Kythira, it was my friend Fivos who helped me discover it. As well as Kiria Eleni Harou, who recounted its many stories. Some of them were well known, others were buried deep in the collective memory of the island, but the most enchanting were the histories of Hora, the capital of the island, where she had been a schoolteacher. This woman, rather small but with an imposing personality, erudite, humane, and charming, could narrate without equal. While visiting Hora, she brought us to the seigneurial house of Kaloutsis. This ancient aristocratic family of Venetian origin stood atop of the social ladder in Hora. The dowager Mrs. Kaloutsis, in her eighties, received us, straight as an arrow and admirably mannered.
During our conversation, I lamented not visiting the small monastery in the area of Kakia Petra, “the Dreadful Rock,” which I had noticed while we were making our way to the capital. It had attracted me despite knowing nothing about it, not even its owners, thus rendering inaccessible, or so I thought. As chance would have it, it belonged to Mrs. Kaloutsis, who graciously brought us there.
– – – –
We reached the white and yellow walled monastery of Mrs. Kaloutsis, which was guarded by three large Cyprus trees. The church had been kept to perfection, possessing a charm with its rich icons, torchères, and bronze chandeliers. Freshly cut flowers were placed with care in front of the iconostases.
Mrs. Kaloutsis had turned the adjoining monastery into a residence. It was icy cold in the small salon. The little candies were delectable. No longer drinking alcohol, I escaped the temptation of the delicious liquor that was handed to me thanks to Fivos, who had quickly emptied my glass. Eleni Harou, with her wonderful voice, began to sing the Psalm of Holy Friday, making sure to point out the Venetian influence in the Byzantine music. She chose the piece where Jesus laments having been abandoned. Mrs. Kaloutsis, Fivos, and I, sitting upon a 19th century sofa, listened as we were transported far away from our small salon.
When she stopped, I asked her who had constructed the monastery. “Listen to the poem that the late husband of Mrs. Kaloutsis composed about his ancestor Maria Venieri,” she said. Then, in her beautiful voice, warm and grave, she began to recite the verses.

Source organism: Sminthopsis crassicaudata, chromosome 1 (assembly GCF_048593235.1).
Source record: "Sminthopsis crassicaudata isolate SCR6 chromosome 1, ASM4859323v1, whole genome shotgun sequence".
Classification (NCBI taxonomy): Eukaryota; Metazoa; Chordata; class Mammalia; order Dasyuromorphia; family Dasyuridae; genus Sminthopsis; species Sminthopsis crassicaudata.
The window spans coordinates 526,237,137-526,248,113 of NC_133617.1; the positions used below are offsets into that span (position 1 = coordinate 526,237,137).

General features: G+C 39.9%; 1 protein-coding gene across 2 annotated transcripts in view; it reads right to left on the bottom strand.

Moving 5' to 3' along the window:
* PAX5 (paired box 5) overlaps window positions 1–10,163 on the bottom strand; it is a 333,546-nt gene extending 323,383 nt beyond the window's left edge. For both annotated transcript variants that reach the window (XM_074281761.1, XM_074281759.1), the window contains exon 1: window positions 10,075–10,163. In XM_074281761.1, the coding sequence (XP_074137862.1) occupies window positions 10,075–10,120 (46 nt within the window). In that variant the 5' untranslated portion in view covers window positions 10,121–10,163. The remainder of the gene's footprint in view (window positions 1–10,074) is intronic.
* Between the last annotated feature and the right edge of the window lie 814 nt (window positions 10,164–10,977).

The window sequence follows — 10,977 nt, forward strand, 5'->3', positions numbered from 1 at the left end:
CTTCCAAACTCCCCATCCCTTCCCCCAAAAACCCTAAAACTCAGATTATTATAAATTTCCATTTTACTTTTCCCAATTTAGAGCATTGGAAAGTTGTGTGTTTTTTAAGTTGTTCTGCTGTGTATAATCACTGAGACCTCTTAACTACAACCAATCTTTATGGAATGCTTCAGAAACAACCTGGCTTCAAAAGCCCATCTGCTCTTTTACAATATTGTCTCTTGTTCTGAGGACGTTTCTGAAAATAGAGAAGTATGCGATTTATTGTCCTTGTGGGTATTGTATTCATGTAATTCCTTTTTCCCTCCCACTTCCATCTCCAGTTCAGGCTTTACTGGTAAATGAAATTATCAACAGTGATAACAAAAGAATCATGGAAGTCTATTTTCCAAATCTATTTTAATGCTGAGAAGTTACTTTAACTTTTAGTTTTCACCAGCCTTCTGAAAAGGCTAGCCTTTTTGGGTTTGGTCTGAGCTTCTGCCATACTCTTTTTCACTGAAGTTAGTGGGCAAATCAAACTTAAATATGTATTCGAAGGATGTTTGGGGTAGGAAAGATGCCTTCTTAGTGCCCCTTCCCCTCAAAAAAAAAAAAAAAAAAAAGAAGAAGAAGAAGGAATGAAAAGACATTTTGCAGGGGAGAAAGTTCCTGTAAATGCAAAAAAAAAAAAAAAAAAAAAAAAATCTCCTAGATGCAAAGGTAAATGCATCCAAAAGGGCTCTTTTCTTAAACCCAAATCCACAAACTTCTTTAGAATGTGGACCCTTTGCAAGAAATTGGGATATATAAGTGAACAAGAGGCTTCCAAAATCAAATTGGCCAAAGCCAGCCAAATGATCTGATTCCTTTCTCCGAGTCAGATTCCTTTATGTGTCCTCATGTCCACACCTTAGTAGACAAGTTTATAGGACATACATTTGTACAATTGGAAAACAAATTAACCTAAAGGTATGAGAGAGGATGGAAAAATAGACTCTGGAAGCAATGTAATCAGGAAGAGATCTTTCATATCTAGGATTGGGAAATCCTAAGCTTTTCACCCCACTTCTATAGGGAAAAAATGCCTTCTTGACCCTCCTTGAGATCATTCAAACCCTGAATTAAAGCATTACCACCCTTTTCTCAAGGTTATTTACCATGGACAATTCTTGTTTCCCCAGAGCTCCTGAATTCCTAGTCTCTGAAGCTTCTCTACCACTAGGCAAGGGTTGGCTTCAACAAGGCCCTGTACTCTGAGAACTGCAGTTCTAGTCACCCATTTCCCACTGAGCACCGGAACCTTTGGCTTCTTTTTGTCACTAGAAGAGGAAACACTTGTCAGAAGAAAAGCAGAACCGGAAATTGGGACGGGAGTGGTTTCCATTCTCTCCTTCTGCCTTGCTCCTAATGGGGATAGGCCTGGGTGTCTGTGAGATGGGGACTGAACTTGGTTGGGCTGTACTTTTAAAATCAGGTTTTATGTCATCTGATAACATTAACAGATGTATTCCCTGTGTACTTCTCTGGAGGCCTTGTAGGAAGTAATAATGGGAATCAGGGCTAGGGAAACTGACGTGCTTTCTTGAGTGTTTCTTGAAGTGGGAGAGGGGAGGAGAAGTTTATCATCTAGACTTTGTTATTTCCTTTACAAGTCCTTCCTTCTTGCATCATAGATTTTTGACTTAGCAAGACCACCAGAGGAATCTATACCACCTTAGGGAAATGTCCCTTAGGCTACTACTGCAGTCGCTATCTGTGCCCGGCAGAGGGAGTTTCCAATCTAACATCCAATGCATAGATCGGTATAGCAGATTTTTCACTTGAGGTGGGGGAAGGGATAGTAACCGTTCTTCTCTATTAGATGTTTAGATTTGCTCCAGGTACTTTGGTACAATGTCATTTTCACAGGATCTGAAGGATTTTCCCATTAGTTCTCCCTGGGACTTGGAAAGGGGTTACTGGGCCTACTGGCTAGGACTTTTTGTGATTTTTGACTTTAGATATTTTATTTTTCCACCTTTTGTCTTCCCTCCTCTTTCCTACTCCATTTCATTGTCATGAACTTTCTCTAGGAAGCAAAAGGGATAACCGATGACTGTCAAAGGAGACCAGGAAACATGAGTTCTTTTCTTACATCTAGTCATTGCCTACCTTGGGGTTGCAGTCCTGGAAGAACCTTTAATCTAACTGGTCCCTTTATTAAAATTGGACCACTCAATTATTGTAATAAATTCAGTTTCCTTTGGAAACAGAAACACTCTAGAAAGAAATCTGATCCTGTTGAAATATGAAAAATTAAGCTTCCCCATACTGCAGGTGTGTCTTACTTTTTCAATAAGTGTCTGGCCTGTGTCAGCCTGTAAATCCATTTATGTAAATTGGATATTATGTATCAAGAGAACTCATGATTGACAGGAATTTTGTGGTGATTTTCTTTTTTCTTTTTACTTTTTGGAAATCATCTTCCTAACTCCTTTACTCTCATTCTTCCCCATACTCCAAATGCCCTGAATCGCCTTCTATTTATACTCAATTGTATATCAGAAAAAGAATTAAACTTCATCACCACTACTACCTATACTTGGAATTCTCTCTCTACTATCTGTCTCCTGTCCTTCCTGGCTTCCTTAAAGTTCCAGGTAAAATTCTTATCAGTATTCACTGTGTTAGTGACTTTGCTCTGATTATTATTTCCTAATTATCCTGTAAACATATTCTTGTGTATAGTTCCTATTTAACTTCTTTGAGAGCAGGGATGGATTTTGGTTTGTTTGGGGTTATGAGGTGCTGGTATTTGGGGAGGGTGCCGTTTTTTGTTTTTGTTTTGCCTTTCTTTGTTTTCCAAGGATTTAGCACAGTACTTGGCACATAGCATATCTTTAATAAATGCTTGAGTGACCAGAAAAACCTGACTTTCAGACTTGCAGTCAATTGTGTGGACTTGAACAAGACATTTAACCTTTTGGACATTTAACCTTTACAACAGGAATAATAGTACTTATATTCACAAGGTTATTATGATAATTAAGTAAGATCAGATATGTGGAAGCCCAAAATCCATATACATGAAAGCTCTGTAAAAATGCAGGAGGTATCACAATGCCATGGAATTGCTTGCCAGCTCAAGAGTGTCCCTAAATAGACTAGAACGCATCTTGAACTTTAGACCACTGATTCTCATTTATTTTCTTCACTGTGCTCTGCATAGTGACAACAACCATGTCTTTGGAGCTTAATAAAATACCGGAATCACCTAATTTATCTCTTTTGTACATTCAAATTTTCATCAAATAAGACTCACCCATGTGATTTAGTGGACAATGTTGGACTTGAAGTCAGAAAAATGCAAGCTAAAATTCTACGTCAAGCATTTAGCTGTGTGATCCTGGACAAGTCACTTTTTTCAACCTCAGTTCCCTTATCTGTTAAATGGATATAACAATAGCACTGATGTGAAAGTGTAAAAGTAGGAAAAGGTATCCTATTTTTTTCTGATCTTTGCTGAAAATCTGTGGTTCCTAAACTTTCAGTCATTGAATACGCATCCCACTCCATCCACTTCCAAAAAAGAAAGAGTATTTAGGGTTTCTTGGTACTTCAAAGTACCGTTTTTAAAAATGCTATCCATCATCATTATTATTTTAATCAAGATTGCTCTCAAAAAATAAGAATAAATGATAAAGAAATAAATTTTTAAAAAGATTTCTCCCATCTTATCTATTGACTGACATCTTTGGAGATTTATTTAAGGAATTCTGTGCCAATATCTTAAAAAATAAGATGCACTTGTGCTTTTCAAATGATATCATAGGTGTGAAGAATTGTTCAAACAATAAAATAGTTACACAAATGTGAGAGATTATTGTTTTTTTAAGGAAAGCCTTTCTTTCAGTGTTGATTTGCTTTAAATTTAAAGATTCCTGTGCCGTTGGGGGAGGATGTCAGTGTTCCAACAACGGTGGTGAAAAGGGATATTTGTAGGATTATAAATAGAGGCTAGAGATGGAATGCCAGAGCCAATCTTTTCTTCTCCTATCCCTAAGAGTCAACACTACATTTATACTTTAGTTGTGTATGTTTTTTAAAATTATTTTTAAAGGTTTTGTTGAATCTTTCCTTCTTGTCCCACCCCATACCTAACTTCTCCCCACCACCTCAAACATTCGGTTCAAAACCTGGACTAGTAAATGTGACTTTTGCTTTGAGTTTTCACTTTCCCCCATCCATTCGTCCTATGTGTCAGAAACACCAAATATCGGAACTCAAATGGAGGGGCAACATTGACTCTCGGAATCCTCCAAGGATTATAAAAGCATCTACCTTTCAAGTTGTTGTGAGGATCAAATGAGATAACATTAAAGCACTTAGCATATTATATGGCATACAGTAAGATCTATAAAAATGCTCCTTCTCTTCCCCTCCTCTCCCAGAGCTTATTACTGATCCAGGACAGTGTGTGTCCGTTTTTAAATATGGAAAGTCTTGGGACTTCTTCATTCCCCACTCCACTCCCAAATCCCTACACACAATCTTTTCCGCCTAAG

The Venieri are one of the oldest and most illustrious families in Venice. A member of this dynasty had participated in the conquest of Kythira and, ever since, their descendants had held the highest posts of the Venetian occupation. A young Venieri had fallen in love with a handsome soldier, who in turn reciprocated these same sentiments. The couple soon exchanged their promises of love. The love-stricken soldier shortly left for war, vowing to marry Maria Venieri upon his return. Only he never returned; years past without any news or signs of life. The beautiful Venieri, grief-stricken, believing that he had been killed in the war, became of nun. Hardly had she professed her vows when the young soldier reappeared. His first thought was of Maria Venieri.
“I have returned to marry you,” he declared, ignoring her status as a nun.
“It’s too late,” she replied, “I’m already married to God.”
“So what can I do for you?” asked the young man.
“Provide me with enough money, so that I may build a monastery where I can remain forever.” With that, the solider handed over all the booty he had accumulated during his campaigns and left Kythira, never to return.
Maria Venieri used the money to build the monastery in which we now found ourselves. She retired there in solitude, died there, and was even buried there. The husband of Mrs. Kaloutsis, descended from the Venieris, had inherited it.
Excerpt from my book devoted to Kythira, Cythère: Les chemins de l’amour et de l’éternité.